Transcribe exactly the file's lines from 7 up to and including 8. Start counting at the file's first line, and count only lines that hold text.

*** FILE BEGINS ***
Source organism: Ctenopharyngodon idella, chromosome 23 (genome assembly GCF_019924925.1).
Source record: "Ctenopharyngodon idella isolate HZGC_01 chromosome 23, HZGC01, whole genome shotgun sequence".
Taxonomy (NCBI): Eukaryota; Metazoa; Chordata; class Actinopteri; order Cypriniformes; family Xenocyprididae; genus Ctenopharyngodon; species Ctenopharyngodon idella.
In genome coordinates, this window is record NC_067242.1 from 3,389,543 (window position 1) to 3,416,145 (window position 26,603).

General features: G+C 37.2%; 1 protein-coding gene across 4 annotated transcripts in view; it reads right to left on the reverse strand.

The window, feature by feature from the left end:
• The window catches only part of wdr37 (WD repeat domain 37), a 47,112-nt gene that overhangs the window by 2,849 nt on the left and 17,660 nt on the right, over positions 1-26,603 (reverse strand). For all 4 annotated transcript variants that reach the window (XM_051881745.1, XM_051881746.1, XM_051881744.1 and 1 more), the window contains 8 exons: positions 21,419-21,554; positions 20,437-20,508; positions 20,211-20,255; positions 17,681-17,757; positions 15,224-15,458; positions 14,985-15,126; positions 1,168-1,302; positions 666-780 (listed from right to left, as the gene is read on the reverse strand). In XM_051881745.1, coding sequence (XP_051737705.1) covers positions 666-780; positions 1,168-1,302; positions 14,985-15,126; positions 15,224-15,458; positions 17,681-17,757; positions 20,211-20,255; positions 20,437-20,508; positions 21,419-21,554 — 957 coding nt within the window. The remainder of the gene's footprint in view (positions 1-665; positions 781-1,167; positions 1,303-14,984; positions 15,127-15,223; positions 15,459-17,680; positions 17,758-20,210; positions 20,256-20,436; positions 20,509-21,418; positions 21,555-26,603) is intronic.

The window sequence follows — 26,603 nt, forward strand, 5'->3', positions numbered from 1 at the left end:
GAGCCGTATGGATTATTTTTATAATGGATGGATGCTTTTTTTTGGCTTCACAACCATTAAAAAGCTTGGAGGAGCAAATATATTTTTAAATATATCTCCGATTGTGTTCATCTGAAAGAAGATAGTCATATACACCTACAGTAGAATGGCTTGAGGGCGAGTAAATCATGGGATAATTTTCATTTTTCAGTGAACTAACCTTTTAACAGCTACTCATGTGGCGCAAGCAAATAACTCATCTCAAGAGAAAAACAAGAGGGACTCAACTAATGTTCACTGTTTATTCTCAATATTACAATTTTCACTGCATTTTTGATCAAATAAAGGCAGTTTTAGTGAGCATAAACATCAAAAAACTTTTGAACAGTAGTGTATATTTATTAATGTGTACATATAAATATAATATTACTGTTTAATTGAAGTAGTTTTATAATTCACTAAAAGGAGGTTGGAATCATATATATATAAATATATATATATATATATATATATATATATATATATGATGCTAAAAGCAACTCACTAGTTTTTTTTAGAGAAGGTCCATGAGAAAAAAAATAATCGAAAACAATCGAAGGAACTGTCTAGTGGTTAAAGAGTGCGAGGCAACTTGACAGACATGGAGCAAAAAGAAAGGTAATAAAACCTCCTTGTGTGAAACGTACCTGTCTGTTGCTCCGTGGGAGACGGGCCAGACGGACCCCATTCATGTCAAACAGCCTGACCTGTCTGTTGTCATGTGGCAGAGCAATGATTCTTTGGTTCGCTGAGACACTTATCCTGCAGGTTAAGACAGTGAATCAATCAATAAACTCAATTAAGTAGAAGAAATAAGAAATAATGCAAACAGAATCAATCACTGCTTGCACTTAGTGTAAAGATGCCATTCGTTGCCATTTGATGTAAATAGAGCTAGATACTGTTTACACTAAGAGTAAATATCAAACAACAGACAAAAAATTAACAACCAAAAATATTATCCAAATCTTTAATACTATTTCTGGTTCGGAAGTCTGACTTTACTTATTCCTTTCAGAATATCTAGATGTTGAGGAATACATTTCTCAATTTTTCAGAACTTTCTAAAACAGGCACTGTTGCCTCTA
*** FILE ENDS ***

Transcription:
• The window catches only part of wdr37 (WD repeat domain 37), a 47,112-nt gene that overhangs the window by 2,849 nt on the left and 17,660 nt on the right, over positions 1-26,603 (reverse strand). For all 4 annotated transcript variants that reach the window (XM_051881745.1, XM_051881746.1, XM_051881744.1 and 1 more), the window contains 8 exons: positions 21,419-21,554; positions 20,437-20,508; positions 20,211-20,255; positions 17,681-17,757; positions 15,224-15,458; positions 14,985-15,126; positions 1,168-1,302; positions 666-780 (listed from right to left, as the gene is read on the reverse strand). In XM_051881745.1, coding sequence (XP_051737705.1) covers positions 666-780; positions 1,168-1,302; positions 14,985-15,126; positions 15,224-15,458; positions 17,681-17,757; positions 20,211-20,255; positions 20,437-20,508; positions 21,419-21,554 — 957 coding nt within the window. The remainder of the gene's footprint in view (positions 1-665; positions 781-1,167; positions 1,303-14,984; positions 15,127-15,223; positions 15,459-17,680; positions 17,758-20,210; positions 20,256-20,436; positions 20,509-21,418; positions 21,555-26,603) is intronic.

The window sequence follows — 26,603 nt, forward strand, 5'->3', positions numbered from 1 at the left end: